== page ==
All home security systems work on the same basic principle of securing entry points, like doors and windows, as well as interior space containing valuables like art, computers, guns, and coin collections. Regardless of the size of your home, or the number of doors and windows or interior rooms a homeowner decides to protect, the only real difference is in the number of security components deployed throughout the home and monitored by the control panel.
What is a security system?
The most basic definition of any security system is found in its name. It is literally a means or method by which something is secured through a system of interworking components and devices.
In this instance, we're talking about home security systems, which are networks of integrated electronic devices working together with a central control panel to protect against burglars and other potential home intruders.
A typical home security system includes:
- A control panel, which is the primary controller of a home's security system
- Door and window sensors
- Motion sensors, both interior and exterior
- Wired or wireless security cameras
- A high-decibel siren or alarm
- A yard sign and window stickers
How does a security system work?
Home security systems work on the simple concept of securing entry points into a home with sensors that communicate with a control panel or command center installed in a convenient location somewhere in the home.
The sensors are typically placed in doors that lead to and from a house as well as easily accessible windows, particularly any that open, especially those at ground level. Open spaces inside of homes can be secured with motion sensors.
Control Panel: The control panel is the computer that arms and disarms the security systems, communicates with each installed component, sounds the alarm when a security zone is breached, and communicates with an alarm monitoring company.
They typically feature a touchpad for easy programming and interaction, is where pass codes are entered to arm and disarm the system, can work on voice commands, and can be programmed to work with wireless remote controls called key fobs.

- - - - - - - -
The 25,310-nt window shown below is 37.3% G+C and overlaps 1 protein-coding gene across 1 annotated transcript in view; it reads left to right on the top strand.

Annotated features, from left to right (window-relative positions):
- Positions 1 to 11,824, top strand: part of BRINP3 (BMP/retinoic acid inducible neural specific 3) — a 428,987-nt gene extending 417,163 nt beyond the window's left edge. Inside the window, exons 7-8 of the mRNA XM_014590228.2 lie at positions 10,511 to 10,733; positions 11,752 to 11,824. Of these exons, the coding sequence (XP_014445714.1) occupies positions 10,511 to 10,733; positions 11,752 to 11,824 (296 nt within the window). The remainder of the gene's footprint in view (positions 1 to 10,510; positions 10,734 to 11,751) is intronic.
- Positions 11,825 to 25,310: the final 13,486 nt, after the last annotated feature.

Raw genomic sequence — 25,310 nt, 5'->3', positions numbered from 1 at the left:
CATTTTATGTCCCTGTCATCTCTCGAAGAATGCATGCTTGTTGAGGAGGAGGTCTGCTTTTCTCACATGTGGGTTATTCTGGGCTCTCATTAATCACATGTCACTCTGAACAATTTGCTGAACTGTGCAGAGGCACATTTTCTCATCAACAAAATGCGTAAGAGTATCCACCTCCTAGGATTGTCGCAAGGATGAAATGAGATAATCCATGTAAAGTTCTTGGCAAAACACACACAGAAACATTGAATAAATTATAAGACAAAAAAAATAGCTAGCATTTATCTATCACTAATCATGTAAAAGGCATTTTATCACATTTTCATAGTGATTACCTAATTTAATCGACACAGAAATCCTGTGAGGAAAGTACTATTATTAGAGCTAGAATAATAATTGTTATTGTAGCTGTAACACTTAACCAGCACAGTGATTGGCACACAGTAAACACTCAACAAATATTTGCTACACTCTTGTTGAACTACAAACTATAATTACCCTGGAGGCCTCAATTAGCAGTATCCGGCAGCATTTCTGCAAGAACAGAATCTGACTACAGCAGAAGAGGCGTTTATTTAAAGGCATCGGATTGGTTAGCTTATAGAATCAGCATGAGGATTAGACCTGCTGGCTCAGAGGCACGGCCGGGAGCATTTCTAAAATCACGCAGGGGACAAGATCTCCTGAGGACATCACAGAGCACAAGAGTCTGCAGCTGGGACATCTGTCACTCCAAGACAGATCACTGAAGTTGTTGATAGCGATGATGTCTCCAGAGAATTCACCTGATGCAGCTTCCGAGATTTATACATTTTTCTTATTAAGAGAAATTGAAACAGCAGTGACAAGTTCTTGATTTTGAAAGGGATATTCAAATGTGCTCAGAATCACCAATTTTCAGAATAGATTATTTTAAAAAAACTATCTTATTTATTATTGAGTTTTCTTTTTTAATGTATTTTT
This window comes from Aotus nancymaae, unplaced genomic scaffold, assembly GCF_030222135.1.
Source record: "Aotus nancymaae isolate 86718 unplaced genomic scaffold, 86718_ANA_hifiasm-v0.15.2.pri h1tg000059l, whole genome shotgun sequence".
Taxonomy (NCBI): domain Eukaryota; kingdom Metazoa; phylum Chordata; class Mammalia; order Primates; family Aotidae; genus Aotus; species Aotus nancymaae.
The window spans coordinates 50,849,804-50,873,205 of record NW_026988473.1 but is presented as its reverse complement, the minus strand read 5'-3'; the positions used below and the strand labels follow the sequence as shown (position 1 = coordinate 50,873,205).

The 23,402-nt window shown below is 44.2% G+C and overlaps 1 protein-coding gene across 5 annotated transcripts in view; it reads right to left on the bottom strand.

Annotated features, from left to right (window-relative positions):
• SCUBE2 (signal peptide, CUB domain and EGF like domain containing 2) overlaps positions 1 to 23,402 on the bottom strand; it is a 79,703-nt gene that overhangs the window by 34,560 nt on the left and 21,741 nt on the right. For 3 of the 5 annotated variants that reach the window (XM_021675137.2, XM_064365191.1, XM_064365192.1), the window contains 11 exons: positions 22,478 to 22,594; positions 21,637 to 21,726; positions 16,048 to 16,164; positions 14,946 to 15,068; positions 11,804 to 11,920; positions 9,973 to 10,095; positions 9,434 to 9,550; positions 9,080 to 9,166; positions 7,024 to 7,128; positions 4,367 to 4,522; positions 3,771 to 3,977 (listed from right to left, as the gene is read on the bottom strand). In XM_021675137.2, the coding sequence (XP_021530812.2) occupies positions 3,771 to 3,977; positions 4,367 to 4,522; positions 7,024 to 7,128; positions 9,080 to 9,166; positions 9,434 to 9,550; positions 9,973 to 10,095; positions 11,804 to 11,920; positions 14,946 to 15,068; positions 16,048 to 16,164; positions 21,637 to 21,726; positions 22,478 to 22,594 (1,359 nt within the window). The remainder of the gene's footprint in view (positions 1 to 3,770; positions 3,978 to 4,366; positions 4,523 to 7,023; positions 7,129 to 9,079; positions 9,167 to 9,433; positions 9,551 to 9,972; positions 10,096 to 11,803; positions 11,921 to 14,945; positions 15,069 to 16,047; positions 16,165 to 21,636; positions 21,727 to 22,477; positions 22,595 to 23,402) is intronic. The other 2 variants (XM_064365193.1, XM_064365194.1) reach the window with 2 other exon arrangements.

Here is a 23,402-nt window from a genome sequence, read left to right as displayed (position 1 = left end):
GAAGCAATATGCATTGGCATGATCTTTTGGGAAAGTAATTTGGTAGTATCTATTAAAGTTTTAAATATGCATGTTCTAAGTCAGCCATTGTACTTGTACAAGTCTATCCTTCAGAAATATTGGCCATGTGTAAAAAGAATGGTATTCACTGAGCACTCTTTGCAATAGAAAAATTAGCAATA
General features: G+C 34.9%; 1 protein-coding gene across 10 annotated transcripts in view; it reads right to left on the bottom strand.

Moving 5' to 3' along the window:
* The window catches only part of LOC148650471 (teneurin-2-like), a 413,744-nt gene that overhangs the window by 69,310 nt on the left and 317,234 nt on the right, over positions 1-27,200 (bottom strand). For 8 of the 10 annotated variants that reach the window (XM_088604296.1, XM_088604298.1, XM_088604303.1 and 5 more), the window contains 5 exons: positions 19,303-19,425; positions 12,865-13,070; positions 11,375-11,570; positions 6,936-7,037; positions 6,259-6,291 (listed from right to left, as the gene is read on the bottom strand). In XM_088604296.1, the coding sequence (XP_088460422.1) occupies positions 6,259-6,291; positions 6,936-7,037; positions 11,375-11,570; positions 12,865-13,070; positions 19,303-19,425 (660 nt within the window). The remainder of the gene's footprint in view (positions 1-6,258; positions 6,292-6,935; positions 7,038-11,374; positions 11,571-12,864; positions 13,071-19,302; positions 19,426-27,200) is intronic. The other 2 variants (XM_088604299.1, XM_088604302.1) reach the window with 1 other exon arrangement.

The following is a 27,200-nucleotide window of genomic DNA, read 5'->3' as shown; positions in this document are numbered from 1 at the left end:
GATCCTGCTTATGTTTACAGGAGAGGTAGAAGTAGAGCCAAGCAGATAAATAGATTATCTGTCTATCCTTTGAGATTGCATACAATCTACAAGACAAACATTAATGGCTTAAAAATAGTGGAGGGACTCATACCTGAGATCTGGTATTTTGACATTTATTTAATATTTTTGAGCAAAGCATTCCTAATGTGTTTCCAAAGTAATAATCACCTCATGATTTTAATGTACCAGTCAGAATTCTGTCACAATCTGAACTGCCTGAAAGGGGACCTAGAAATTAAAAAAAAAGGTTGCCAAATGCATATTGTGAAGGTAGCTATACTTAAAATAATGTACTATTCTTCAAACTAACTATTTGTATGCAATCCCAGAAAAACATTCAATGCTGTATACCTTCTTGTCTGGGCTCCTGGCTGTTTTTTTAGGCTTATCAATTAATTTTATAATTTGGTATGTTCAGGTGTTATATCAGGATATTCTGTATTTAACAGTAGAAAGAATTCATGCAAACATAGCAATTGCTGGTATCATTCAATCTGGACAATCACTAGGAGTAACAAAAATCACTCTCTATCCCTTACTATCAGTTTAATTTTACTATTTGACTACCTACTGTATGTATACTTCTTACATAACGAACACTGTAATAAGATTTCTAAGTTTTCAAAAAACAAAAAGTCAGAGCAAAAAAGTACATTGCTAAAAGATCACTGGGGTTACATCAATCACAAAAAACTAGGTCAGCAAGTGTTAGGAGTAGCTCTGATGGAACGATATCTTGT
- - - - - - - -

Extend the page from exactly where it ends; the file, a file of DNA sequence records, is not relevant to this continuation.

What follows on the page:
Door and Window Sensors: Door and window sensors are comprised of two parts installed adjacent to each other. One part of the device is installed on the door or window and the other on the door frame or window sill. When a door or window is closed, the two parts of the sensor are joined together, creating a security circuit.
When the security system is armed at the control panel, these sensors communicate with it by reporting that the point of entry is secure. Should a monitored door or window suddenly be opened, the security circuit is broken and the control panel interprets this as a breach of a secured zone. A high-decibel alarm is sounded and in most instances the alarm monitoring company is automatically notified.
Motion Sensors: These security components, when armed, protect a given space by creating an invisible zone that cannot be breached without sounding an alarm. These are typically used to protect rooms containing valuables, as well as areas less frequented in larger homes.
Surveillance Cameras: Available in both wired and wireless configurations, surveillance cameras can be used in several different ways as part of an overall security system.
Typical uses include monitoring:
- Hard to see or distant areas of your property
- Remote buildings like garages, barns, and workshops
- Entry points, both exterior and interior, like garage doors and front doors
Surveillance cameras can be accessed remotely on computers, smartphones, and tablets. They are often used in this method when homeowners are out of town, to watch for deliveries and other service personnel like caregivers and landscapers, and to monitor the arrival of children after school. They can also be used to record any security breaches, which could result in having footage of a home invasion, including a good look at the burglars and perhaps even the vehicle they drove.